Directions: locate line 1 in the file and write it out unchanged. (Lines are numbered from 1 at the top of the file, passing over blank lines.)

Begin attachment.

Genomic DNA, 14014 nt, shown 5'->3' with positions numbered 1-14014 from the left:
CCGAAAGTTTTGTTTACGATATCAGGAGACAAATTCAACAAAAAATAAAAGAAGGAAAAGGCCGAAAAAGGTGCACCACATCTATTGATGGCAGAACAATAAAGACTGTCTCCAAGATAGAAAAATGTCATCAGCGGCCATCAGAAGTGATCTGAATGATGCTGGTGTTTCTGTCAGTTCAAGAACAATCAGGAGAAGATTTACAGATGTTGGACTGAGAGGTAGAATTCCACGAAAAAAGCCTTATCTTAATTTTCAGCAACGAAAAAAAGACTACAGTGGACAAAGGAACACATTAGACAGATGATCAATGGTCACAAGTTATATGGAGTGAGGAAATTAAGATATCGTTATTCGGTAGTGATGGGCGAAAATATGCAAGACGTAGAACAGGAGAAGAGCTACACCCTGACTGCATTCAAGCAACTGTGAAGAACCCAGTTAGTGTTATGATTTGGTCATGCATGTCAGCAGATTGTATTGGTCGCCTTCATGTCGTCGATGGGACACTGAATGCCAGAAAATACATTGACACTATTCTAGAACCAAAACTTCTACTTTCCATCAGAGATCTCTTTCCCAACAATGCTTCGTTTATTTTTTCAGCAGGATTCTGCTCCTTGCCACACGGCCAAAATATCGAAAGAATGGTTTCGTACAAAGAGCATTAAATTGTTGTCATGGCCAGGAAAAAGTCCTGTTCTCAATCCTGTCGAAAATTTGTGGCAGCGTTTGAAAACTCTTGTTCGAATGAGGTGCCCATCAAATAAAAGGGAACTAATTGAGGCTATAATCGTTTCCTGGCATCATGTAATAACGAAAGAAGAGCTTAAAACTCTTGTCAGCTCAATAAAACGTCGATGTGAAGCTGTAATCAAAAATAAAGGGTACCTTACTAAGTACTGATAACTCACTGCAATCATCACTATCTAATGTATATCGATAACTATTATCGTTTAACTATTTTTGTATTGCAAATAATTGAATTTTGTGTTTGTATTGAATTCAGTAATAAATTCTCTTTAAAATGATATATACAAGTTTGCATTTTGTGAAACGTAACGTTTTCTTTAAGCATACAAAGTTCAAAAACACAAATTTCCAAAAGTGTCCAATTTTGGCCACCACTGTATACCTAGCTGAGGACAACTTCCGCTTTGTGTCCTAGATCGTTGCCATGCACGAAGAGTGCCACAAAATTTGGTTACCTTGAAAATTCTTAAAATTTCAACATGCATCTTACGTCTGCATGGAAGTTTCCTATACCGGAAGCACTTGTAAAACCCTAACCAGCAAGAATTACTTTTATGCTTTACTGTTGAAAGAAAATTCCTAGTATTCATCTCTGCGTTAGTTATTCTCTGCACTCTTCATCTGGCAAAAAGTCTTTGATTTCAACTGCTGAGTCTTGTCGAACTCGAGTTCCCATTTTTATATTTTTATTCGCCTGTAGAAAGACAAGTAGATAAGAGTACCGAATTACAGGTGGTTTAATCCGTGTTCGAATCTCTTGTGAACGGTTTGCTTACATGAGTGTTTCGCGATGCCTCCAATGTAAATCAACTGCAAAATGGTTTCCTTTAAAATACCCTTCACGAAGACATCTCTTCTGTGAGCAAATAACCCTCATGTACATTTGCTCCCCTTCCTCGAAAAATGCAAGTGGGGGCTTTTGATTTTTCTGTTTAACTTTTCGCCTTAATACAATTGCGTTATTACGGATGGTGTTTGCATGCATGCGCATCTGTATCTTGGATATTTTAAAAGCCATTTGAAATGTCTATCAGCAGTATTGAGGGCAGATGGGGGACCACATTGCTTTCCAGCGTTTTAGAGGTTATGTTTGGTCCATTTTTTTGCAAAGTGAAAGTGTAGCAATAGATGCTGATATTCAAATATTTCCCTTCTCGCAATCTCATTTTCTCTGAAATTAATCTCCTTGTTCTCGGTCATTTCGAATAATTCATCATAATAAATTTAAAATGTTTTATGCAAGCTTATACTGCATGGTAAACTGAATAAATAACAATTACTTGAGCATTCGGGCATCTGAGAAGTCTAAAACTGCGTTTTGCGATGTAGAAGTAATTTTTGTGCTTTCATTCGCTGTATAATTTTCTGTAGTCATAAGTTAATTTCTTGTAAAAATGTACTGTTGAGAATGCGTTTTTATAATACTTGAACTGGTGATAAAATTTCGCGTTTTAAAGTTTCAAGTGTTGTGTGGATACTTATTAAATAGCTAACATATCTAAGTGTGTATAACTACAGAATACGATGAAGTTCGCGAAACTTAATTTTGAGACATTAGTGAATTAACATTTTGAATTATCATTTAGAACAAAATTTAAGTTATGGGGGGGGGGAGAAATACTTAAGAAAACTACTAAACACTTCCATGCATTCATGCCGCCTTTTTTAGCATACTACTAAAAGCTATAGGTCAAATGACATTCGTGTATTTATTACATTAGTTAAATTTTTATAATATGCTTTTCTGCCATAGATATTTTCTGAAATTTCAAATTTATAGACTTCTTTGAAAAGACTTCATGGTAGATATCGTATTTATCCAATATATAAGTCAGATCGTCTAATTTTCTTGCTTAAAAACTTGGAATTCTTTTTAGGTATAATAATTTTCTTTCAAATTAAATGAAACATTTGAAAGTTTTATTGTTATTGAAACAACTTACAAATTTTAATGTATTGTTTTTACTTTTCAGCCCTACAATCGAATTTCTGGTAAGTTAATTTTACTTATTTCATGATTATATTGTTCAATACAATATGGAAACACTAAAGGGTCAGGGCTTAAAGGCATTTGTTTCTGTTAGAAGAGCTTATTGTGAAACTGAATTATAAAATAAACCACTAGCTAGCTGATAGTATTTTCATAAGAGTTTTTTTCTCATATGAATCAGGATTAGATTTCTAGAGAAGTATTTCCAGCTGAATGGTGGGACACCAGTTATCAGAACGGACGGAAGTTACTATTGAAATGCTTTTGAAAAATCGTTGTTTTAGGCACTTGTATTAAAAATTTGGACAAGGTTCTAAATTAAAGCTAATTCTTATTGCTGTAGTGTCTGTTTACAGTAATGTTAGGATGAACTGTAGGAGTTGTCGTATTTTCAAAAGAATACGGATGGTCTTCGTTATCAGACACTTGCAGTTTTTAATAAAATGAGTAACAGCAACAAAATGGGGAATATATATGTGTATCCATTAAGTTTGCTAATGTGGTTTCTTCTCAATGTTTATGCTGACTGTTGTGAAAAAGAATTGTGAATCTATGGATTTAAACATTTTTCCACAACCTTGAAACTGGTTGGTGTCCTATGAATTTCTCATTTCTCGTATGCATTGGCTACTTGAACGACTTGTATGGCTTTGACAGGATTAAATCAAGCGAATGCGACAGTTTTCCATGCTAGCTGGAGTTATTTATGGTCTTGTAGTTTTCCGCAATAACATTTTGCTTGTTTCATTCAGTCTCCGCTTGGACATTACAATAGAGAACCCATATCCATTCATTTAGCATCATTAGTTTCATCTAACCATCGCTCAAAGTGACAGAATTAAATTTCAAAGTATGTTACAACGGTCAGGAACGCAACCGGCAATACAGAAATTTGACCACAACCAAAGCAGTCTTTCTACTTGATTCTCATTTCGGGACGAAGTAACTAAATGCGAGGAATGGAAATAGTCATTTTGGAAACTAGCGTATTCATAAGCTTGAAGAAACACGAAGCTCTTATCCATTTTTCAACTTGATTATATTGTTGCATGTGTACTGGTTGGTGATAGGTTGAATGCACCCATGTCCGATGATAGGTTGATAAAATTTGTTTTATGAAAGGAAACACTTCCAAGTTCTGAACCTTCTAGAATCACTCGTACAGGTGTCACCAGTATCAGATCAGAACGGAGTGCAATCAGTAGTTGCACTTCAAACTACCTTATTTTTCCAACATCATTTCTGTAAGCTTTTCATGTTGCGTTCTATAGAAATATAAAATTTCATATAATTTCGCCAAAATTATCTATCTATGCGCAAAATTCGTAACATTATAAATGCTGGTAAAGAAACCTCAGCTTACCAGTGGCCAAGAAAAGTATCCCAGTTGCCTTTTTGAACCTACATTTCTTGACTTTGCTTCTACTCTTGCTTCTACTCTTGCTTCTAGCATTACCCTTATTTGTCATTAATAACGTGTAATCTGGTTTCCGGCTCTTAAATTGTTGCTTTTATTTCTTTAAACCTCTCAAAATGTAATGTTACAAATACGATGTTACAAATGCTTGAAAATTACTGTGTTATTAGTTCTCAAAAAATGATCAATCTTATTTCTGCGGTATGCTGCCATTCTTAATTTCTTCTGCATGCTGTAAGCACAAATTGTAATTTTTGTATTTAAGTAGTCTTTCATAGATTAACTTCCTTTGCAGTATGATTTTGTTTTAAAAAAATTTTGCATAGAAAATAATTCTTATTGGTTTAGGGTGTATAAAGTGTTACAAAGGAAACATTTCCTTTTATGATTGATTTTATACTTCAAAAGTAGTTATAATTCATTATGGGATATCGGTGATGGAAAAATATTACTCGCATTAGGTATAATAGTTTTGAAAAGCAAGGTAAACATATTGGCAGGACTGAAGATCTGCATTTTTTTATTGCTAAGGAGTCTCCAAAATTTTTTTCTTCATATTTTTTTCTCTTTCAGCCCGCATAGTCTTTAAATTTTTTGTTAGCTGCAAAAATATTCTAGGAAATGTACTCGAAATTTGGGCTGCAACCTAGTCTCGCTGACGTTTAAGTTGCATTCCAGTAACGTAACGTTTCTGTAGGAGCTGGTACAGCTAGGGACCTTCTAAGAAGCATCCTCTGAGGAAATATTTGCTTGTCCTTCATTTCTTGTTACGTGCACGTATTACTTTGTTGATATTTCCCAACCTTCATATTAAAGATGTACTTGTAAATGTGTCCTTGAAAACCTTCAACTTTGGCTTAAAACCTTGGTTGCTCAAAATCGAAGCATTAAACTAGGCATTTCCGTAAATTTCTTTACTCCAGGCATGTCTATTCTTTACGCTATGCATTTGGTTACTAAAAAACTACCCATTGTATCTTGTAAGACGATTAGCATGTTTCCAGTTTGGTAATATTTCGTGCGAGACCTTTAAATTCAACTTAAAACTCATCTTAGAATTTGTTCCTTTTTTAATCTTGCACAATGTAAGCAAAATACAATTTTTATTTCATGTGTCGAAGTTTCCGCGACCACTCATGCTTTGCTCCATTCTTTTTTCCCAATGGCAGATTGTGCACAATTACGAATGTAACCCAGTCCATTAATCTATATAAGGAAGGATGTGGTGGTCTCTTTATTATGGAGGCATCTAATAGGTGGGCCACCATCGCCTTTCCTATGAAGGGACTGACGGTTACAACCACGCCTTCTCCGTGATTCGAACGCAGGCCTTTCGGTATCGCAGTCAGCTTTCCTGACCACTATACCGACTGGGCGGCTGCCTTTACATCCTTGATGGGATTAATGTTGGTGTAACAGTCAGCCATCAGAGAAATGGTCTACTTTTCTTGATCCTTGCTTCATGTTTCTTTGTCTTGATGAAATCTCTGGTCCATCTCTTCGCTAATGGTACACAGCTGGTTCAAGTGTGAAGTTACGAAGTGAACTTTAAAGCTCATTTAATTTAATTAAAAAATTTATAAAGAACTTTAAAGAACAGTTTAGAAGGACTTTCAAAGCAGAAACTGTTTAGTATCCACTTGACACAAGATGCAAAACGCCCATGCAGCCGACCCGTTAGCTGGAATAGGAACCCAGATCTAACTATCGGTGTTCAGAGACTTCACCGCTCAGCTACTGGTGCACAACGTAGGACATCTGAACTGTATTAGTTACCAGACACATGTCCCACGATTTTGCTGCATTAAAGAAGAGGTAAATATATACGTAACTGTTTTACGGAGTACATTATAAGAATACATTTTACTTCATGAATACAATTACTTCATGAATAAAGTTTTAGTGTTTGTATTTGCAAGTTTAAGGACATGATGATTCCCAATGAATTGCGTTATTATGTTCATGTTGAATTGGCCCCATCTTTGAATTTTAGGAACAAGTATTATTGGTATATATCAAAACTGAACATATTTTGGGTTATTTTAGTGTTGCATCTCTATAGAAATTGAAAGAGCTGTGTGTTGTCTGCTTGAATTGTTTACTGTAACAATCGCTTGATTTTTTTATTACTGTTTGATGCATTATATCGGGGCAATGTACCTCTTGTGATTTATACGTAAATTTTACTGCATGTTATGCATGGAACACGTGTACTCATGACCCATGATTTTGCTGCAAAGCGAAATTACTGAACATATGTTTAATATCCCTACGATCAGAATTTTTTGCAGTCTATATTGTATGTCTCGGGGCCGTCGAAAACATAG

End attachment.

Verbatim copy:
Genomic DNA, 14014 nt, shown 5'->3' with positions numbered 1-14014 from the left: